Inverted Market

AAA

DEFINITION of 'Inverted Market'

In the context of options and futures, this is when the current (or short-term) contract prices are higher than the long-term contracts.

INVESTOPEDIA EXPLAINS 'Inverted Market'

This usually occurs because a good is currently in short supply, which drives up prices in the short term.

RELATED TERMS
  1. Contango

    A situation where the futures price of a commodity is above the ...
  2. Backwardation

    A theory developed in respect to the price of a futures contract ...
  3. Inverted Yield Curve

    An interest rate environment in which long-term debt instruments ...
  4. Futures

    A financial contract obligating the buyer to purchase an asset ...
  5. Roll Yield

    The amount of return generated in a backwardated futures market ...
  6. Multibank Holding Company

    A company that owns or controls two or more banks. Mutlibank ...
Related Articles
  1. Mutual Funds & ETFs

    ETFs Provide Easy Access To Energy Commodities

    Hedge against rising energy prices and diversify your portfolio with these funds.
  2. Options & Futures

    Options Basics Tutorial

    Discover the world of options, from primary concepts to how options work and why you might use them.
  3. Insurance

    Futures Fundamentals

    For those who are new to futures but want a solid understanding of them, this tutorial explains what futures contracts are, how they work and why investors use them.
  4. Options & Futures

    Options -- Accessing Stakes In Apple At Less Cost

    Finding Apple stock costly to trade? Here are multiple ways to trade it through low-cost Apple options.
  5. Investing Basics

    The Strange New World Of The Bitcoin Exchange Futures Market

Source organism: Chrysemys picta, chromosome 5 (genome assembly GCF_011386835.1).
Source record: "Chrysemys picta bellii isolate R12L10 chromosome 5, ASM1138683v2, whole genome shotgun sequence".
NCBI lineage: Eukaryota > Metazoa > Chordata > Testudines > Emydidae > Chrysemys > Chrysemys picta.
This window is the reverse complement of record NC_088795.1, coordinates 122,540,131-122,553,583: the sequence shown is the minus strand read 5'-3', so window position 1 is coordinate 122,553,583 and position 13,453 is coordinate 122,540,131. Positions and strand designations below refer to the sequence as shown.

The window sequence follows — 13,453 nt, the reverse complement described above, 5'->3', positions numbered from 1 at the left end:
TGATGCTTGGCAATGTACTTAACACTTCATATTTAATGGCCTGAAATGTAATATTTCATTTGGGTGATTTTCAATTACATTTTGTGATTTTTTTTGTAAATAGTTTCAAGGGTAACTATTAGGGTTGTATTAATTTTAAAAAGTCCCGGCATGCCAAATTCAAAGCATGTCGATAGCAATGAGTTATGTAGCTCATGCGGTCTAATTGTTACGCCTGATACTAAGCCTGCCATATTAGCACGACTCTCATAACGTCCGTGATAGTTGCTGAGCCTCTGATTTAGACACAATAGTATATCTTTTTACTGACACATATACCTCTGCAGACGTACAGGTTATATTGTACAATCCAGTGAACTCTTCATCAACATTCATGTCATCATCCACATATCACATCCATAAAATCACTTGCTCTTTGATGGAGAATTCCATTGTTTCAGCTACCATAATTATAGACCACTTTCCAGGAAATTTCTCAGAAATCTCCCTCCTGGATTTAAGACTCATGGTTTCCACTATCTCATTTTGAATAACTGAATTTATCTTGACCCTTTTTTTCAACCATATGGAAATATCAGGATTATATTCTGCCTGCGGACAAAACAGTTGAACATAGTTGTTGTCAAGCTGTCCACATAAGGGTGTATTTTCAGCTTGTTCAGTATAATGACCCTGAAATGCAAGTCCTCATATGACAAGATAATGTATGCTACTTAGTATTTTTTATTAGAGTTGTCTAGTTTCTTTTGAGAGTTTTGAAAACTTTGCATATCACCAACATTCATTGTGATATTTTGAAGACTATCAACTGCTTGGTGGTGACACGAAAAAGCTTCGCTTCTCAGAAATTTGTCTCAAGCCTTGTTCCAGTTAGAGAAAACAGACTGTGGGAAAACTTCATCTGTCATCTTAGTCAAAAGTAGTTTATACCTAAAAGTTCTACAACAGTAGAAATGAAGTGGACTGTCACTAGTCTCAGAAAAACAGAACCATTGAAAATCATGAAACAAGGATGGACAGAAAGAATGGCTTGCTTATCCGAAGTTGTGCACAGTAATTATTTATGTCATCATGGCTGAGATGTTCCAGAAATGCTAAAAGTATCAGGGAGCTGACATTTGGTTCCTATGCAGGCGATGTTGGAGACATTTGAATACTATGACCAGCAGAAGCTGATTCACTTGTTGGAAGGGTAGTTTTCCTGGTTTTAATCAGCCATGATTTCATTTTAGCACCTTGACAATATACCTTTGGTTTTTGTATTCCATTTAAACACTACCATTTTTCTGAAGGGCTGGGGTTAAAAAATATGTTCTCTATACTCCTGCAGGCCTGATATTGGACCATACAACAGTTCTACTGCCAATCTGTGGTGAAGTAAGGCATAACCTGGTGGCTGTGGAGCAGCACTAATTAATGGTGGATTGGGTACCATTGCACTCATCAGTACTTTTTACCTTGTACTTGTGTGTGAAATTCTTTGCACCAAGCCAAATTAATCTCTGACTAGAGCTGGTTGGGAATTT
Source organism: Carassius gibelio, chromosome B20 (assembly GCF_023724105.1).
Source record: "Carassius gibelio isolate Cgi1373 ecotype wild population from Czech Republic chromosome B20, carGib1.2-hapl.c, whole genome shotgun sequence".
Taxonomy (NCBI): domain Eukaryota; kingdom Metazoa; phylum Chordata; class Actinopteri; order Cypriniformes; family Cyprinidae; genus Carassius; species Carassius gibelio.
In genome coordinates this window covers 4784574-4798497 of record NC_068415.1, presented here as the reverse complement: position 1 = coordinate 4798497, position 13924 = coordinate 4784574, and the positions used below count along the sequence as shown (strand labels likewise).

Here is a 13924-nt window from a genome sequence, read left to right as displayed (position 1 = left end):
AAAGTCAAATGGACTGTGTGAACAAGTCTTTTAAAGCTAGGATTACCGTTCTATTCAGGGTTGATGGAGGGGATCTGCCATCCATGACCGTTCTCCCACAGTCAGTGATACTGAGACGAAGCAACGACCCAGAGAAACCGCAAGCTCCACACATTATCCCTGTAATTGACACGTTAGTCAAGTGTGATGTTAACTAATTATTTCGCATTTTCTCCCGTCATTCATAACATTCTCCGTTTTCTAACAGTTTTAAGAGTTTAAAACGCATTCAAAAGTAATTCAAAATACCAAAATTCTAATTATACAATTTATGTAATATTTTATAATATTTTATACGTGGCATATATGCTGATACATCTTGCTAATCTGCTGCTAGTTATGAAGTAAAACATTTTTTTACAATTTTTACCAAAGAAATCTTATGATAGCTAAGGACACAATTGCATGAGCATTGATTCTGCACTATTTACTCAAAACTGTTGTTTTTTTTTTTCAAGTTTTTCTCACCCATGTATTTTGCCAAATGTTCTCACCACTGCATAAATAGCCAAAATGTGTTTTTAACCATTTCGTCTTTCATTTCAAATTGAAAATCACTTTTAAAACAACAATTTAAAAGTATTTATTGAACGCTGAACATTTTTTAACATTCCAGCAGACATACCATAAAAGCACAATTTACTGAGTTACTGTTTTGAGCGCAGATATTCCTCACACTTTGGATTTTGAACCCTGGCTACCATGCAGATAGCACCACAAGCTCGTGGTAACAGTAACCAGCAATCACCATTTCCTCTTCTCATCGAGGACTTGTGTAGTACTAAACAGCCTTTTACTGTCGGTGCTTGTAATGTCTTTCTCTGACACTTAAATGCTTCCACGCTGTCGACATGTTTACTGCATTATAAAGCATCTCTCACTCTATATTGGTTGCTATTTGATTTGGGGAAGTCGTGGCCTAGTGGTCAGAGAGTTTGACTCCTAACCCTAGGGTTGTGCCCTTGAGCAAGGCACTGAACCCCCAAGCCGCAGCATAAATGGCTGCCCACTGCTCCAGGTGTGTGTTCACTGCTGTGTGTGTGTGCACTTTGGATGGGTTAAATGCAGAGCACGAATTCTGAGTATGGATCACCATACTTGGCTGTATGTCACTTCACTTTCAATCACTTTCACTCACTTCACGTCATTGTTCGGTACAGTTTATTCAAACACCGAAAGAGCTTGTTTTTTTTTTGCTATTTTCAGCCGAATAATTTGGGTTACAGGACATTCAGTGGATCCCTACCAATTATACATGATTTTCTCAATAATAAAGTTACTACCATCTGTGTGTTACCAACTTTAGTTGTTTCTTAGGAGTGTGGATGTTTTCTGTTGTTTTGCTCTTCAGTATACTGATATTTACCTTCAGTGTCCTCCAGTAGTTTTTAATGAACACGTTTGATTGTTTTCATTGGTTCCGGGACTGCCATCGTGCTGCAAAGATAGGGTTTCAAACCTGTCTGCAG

We explain the basics of the Bitcoin exchange and futures market.
  6. Options & Futures

    These Are The Top Brokerage Firms For Options Trading

    Trading options? Here is the list of the best brokerage firms for options trading, with features, functionality, and brokerage rates.
  7. Options & Futures

    What is a volatility smile?

    Discover what options traders mean when they refer to a "volatility smile," and learn why a volatility smile's existence perplexes many investors and analysts.
  8. Options & Futures

    Apple As An Example Of How a Protective Collar Works

    We define a protective collar, using Apple (AAPL) as an example. A protective collar is a combination of a covered call plus long put position.
  9. Options & Futures

    Apple As An Example Of How to Use a Bull Call Spread to Trade

    Here's how you can use a bull call spread to trade stocks.
  10. Options & Futures

    Is short selling ethical?

    Understand the concept and practice of short selling, and examine the ethical questions that some investors raise in regard to this practice.

You May Also Like

Hot Definitions
  1. Commercial Paper

    An unsecured, short-term debt instrument issued by a corporation, typically for the financing of accounts receivable, inventories ...
  2. Federal Funds Rate

    The interest rate at which a depository institution lends funds maintained at the Federal Reserve to another depository institution ...
  3. Fixed Asset

    A long-term tangible piece of property that a firm owns and uses in the production of its income and is not expected to be ...
  4. Break-Even Analysis

    An analysis to determine the point at which revenue received equals the costs associated with receiving the revenue. Break-even ...
  5. Key Performance Indicators - KPI

    A set of quantifiable measures that a company or industry uses to gauge or compare performance in terms of meeting their ...
  6. Bank Guarantee

    A guarantee from a lending institution ensuring that the liabilities of a debtor will be met. In other words, if the debtor ...
Trading Center